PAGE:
Back when I worked in Washington, one of the pillars of the conventional wisdom was that “personnel is policy”: Who gets appointed to important posts is often a better indicator of what the eventual policies will be than are explicit policy pronouncements. Yesterday, Pope Francis named some key personnel who will themselves play a crucial part in the selection of further personnel: He made appointments to the Vatican’s Congregation for Bishops — the powerful body that makes recommendations on who should be named to lead Catholic dioceses worldwide.
The pope appointed Washington archbishop Donald Cardinal Wuerl to the group, but failed to confirm the prominent American curial official Raymond Cardinal Burke to continue as a member. Burke is a favorite among conservative Catholics for, among other things, his opinion that pro-abortion-rights Catholic politicians should be denied communion. Wuerl has incurred the displeasure of some conservatives owing to his desire not to use this particular tactic.
The pope’s decision is being hailed by liberal Catholics, who tend to view Burke with a distaste perhaps even stronger than the conservatives’ uneasiness with Wuerl. It is also being condemned by some conservatives. One prominent blogger, at Creative Minority Report, calls it a “purge” and mocks those who would downplay its importance: “I am sure this is just another translation issue where the obvious interpretation is a complete overreaction. Right? . . . The Pope also dropped a number of other Bishops close to Pope Benedict. Nothing to see here folks, move along.”
I agree with CMR that some of those other appointments announced yesterday are eyebrow-raising. The pope did indeed fail to reappoint to the congregation Mauro Cardinal Piacenza, a protégé of the late Giuseppe Cardinal Siri (who was one of the most important traditionalist Catholic leaders of the 20th century). And he did name to the congregation the British archbishop Vincent Nichols of Westminster, who has attracted the ire of traditionalists with his statements about gay civil unions; and Brazil’s João Cardinal Bráz de Aviz, who criticized aspects of the Vatican’s investigation into liberal American nuns.
So I think CMR is right that there is a recognizable tilt here. But I think it’s important not to overstate what happened. In Wuerl’s case, I have read a couple of his books and believe, based on that reading, that he is a mainstream and orthodox Catholic thinker. With him, as with the other appointees, what’s at stake here is not a doctrinal shift in any heterodox direction but merely a change in pastoral approach. Based on my understanding of how the Vatican works — and most especially of its concern for continuity — these personnel changes do not betoken the kind of policy upheaval that analogous changes would entail in American government. A few days before Cardinal Ratzinger was elected pope, Walter Cardinal Kasper gave a speech that, while not mentioning Ratzinger by name, was widely understood to be warning against electing someone of the Ratzinger type; but Ratzinger, as Pope Benedict XVI, reappointed Kasper to his Vatican post. It was not an endorsement of all of Kasper’s opinions, it was an attempt to make use of his talents. I think the same dynamic is in play in Pope Francis’s announcement yesterday.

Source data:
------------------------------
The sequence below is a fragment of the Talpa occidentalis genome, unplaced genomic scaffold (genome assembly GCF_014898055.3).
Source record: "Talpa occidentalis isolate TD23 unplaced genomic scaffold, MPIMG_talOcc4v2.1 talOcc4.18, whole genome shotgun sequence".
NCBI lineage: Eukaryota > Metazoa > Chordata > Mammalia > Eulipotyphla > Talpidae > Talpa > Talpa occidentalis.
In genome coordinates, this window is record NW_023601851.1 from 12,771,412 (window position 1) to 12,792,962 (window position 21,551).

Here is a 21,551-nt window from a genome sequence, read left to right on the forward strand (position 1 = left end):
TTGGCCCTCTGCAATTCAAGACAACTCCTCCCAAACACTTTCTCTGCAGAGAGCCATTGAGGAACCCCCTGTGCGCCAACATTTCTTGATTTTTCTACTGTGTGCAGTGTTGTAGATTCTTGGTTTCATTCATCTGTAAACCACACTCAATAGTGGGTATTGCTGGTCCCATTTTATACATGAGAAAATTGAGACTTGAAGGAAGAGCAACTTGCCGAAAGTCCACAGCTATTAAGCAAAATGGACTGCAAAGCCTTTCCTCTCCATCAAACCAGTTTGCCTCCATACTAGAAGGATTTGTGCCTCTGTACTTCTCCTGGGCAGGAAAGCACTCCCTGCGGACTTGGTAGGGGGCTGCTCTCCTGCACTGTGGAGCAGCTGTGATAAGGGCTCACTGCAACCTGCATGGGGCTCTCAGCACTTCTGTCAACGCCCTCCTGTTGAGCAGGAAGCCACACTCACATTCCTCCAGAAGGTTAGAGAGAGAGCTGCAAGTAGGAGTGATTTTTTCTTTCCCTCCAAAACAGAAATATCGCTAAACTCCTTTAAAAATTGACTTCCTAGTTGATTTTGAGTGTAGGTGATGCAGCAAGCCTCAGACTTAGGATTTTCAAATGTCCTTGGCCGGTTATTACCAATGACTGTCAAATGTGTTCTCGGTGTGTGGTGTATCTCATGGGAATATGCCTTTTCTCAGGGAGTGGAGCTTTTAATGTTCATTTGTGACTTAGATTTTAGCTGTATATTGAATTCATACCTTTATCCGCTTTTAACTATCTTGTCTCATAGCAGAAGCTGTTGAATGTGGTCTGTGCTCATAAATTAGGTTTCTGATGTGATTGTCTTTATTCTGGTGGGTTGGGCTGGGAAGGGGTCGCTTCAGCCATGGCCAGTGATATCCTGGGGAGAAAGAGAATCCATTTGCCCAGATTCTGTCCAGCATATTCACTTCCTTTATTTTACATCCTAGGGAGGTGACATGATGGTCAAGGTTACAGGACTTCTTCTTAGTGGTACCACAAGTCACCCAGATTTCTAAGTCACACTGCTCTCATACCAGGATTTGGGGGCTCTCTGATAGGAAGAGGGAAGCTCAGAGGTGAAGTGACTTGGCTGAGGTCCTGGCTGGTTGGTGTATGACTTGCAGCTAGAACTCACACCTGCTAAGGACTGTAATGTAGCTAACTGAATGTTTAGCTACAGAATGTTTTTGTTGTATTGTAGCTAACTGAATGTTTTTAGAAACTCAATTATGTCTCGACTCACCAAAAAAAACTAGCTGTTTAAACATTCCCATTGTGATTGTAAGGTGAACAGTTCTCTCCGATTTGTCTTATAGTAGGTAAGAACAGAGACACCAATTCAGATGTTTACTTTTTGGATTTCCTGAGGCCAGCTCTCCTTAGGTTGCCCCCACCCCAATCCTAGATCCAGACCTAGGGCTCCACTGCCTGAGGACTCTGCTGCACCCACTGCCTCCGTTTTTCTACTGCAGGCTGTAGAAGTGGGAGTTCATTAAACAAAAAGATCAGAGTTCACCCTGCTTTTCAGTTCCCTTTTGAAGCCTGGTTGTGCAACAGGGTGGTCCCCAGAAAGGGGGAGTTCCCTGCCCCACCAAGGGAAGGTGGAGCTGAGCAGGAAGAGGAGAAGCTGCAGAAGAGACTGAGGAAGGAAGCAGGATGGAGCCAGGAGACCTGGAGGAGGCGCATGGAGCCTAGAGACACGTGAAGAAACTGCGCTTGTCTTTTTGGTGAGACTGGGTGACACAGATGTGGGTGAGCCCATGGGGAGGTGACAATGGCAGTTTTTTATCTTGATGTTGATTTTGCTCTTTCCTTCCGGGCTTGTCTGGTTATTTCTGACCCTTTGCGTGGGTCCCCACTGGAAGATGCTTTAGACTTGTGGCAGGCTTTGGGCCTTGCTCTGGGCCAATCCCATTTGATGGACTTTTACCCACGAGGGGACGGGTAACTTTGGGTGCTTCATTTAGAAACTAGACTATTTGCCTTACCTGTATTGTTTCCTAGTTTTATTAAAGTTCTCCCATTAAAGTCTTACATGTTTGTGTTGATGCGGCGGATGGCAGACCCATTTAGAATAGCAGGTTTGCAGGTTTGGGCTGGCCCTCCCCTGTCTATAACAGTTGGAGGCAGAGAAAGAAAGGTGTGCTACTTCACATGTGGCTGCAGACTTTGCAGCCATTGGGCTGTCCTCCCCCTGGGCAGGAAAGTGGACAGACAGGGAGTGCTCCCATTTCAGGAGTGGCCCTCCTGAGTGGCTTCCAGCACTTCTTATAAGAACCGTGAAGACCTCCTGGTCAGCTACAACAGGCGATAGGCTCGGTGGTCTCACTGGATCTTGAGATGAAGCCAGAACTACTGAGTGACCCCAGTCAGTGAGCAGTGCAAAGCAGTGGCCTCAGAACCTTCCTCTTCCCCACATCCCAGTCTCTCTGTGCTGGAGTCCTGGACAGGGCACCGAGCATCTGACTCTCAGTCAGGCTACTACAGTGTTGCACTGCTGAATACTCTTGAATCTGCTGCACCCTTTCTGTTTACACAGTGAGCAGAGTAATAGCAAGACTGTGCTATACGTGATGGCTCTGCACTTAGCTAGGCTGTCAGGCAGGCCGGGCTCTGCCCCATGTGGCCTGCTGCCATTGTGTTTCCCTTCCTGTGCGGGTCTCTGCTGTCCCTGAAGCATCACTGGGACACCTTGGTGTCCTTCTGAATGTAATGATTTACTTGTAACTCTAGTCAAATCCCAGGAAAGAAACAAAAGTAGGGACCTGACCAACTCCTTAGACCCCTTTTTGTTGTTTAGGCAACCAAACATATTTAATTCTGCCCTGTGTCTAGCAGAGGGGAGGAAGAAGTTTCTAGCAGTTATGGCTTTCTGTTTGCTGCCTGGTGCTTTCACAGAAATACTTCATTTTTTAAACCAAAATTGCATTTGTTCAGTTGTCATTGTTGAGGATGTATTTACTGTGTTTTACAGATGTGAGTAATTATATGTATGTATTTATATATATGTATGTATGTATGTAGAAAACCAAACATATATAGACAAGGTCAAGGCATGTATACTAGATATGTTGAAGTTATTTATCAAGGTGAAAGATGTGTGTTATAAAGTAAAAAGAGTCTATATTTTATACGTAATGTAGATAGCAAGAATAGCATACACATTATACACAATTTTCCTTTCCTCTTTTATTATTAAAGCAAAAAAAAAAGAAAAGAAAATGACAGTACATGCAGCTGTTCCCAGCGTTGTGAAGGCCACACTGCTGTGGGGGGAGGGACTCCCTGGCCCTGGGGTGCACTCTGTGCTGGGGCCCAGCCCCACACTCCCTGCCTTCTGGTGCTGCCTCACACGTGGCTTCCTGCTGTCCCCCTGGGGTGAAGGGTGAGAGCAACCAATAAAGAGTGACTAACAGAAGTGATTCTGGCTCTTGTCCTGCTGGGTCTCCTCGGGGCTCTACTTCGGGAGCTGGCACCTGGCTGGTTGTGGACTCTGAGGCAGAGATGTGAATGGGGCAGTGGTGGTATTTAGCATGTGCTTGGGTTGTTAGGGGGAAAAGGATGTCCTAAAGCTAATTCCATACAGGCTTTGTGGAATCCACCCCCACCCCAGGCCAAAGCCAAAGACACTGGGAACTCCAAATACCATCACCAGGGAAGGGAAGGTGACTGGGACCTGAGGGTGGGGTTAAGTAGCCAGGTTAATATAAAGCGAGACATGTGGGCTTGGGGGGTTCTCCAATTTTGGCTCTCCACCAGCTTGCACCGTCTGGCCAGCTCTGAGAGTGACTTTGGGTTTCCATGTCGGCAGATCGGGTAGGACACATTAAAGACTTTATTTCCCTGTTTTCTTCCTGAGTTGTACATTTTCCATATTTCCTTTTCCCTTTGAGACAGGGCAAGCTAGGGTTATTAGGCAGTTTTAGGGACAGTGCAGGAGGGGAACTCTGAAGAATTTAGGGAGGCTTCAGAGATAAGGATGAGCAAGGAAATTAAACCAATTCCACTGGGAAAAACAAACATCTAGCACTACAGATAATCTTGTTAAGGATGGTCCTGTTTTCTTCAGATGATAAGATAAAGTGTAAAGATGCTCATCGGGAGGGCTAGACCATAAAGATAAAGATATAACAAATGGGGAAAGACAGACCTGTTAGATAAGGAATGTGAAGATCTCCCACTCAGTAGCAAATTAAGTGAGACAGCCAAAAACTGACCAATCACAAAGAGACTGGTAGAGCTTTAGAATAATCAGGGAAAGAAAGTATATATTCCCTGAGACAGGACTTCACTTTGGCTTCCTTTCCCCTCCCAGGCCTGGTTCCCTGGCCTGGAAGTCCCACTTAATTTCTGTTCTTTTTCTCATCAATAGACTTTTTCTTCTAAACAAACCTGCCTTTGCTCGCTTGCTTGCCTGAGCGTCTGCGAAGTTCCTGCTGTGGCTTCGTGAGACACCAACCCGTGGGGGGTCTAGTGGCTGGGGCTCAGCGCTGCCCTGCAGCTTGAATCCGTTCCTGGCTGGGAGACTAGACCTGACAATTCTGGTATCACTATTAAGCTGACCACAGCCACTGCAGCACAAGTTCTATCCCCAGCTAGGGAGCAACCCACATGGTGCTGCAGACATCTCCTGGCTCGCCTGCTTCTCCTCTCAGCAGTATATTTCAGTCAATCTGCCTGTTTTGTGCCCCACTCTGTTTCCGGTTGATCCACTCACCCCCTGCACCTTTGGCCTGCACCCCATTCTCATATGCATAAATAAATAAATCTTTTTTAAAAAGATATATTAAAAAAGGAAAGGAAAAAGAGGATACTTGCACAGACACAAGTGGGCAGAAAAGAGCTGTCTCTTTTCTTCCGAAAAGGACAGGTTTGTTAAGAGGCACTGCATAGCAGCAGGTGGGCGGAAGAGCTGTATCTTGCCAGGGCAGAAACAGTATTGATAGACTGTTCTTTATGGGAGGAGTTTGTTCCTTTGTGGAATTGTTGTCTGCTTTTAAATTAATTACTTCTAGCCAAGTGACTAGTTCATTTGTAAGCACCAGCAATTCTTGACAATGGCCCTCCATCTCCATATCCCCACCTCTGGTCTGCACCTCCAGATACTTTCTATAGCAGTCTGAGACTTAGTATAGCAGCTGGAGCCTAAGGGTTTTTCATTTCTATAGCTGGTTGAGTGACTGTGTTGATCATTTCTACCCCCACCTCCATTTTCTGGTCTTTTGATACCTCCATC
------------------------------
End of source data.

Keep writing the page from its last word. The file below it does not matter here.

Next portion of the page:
I am not suggesting that there are no “factions” in the Vatican — there have been, for some 18 centuries — but rather that “party spirit” operates there in a rather different way than it does in our overtly political American context. That the pope has failed to reappoint some conservatives, but appointed liberals, is not a straightforward zero-sum win for the liberals. Note, in this regard, the fact that Cardinal Burke will retain his post as the Catholic Church’s “Chief Justice,” at the Apostolic Signatura: a strange purge indeed, in which the purged fellow keeps his main post!
There was only one comment I saw on these Vatican announcements that made me suspect, momentarily, that it’s as big a deal as some of the liberals are hoping it is. It came, ironically enough, from the conservative Catholic World Report:
The Pope’s decision not to confirm Cardinal Burke as a member of the Congregation that helps choose the world’s bishops has been interpreted by many Vatican-watchers as a policy shift. Cardinal Burke has regularly championed conservative positions in Church debates, while Cardinal Wuerl represents positions closer to the mainstream of the American hierarchy.
The switch, however, could be explained by other reasons. Cardinal Burke, who now serves in Rome as head of the Apostolic Signatura, may be regarded by the Vatican as less current with the needs and desires of the American hierarchy, and with the potential candidates for episcopal office.
Now, isn’t the fact that Cardinal Burke is not in sync with the “desires of the American hierarchy” precisely why he is such a beloved figure among so many conservatives, who view the U.S. hierarchy with more than a little bit of skepticism? But no: I think the other part of that last sentence is, finally, the most important one. As a Vatican-based official, Cardinal Burke probably does not know as many of the potential candidates as the D.C.-based Wuerl does.